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2.

THE CHANGES IN AUSTRALIAN FLORA AND FAUNA OVER


MILLIONS OF YEARS HAVE HAPPENED THROUGH EVOLUTION
2.1 DISCUSS EXAMPLES OF VARIATION BETWEEN MEMBERS OF A SPECIES
Species: two organisms that will reproduce naturally and produce fertile offspring are said to
be of the same species.
Variation: when members of the same species have different appearances, they are said to
have variation. Variation means a difference in physical appearance for some traits.
THEORY OF NATURAL SELECTION the environment selects favourable variations and
eliminates harmful ones. After many generations of selection, the characteristics of a
population may change and the population becomes adapted to the environment.
1. In any population there are variations
2. In any generation there are offspring that do not reach maturity and reproduce; the
characteristics of these organisms are removed from the population
3. Those organisms that survive and reproduce are well adapted and have favourable
variations (survival of the fittest)
4. Favourable variations are passed on to offspring; they become more and more common in
the population
Examples:
Humans hair colour, eye colour, skin colour, facial structure, height
Peafowl example of sexual dimorphism. The male peacock has a big, showy tail.
Ants different appearances based on their class (soldier, scout, queen, worker)
2.2 IDENTIFY THE RELATIONSHIP BETWEEN VARIATION WITHIN A SPECIES AND THE
CHANGES OF SURVIVAL OF SPECIES WHEN ENVIRONMENTAL CHANGE OCCURS

Members of the same species need to have variations to ensure long-term survival of the
species.
If the environment of a species changes, and there is no variation, they may die if theyre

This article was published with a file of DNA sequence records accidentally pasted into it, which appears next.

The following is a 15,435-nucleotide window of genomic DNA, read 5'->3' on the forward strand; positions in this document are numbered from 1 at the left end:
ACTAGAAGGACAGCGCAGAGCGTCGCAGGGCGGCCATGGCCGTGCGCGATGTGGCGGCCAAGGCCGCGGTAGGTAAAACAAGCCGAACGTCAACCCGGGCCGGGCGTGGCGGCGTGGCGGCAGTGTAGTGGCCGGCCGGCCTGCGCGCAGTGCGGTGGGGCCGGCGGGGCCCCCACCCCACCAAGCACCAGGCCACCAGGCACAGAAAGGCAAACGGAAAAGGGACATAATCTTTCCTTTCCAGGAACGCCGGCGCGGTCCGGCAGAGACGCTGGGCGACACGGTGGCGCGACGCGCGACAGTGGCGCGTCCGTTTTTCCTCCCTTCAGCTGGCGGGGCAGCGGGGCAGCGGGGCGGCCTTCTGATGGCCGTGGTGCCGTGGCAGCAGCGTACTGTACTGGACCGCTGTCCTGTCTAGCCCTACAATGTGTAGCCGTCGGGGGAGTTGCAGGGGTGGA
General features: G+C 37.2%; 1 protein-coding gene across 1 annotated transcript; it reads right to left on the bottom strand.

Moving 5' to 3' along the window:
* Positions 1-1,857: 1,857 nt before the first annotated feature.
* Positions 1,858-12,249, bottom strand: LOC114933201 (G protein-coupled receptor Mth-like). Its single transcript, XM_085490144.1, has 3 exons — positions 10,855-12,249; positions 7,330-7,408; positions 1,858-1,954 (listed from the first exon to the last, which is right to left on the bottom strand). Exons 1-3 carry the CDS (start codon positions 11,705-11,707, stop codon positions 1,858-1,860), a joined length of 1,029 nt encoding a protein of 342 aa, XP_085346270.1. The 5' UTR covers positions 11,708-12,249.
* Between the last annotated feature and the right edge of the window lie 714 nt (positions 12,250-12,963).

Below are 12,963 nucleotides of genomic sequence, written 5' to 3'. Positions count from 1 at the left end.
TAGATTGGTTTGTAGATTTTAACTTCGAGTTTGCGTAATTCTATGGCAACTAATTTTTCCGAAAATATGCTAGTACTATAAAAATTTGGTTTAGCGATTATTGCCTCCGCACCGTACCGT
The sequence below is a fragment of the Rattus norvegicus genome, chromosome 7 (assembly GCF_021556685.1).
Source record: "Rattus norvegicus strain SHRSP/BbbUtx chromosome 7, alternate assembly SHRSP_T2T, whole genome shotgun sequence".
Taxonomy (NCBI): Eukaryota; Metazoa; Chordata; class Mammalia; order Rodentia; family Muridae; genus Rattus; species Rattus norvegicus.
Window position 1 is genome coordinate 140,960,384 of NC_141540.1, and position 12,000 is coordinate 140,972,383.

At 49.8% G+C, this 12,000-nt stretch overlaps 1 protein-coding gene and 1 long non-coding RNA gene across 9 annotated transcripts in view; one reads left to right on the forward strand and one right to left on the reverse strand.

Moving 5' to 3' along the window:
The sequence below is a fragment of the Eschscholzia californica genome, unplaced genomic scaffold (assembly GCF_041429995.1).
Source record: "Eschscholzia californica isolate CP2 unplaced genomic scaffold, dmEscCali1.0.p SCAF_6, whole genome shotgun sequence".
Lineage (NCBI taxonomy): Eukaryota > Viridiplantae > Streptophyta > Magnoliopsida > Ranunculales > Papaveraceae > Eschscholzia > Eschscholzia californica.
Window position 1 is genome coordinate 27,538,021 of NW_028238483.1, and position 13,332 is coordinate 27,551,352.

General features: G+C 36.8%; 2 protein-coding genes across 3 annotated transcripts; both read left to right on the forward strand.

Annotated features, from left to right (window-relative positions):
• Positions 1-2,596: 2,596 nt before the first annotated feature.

not suited to the new environment.
However some individuals may have different traits suitable for the new environment.
These members will survive and reproduce, and the suitable characteristics will be
common in the species. (Evolution by natural selection)
Species with no variation are much more likely to become extinct if there is an
environmental change, because none of them may have a characteristic suited to the new
environment.

2.3 IDENTIFY AND DESCRIBE EVIDENCE OF CHANGING ENVIRONMENTS IN


AUSTRALIA OVER MILLIONS OF YEARS
Australia undergoes physical and environmental changes, which have affected its flora and
fauna. Evidence of these changes can be found from studying the geography and geology of
Australia, and from the fossils found in rocks of various ages.
Geological and Geographical Evidence:
Black coal deposits are evidence of swampy environments and contain fossils of the plants
growing there
Sediments, soils and land structures are evidence of the great inland sea that broke
Australia into 4 large islands. This is supported by fossil evidence of marine animals that
have been found in outback Australia.
Studying rocks and landforms has revealed that sea levels have risen and fallen.
The flatness and lowering of the land surface to make Australia the flattest continent on
Earth is evidence of continual erosion over millions of years.

Volcanic rocks and landforms are evidence of volcanic activity that created extensive lava
flows around the east coast of Australia 35 million years ago.

Fossil Evidence:
Fossil evidence shows us the plants and animals in a particular place at a particular time.
As climate became warmer/drier in the Quarternary era, plant communities changed. E.g.
pollen found in the Wyrie swamp suggests that the earlier sediments supported eucalypt
forests and scrub plants. These were replaced with open woodland trees and grasses,
followed by Casuarina forests that are still present today.
Kangaroo fossils found in the Naracoorte caves show a great reduction in diversity and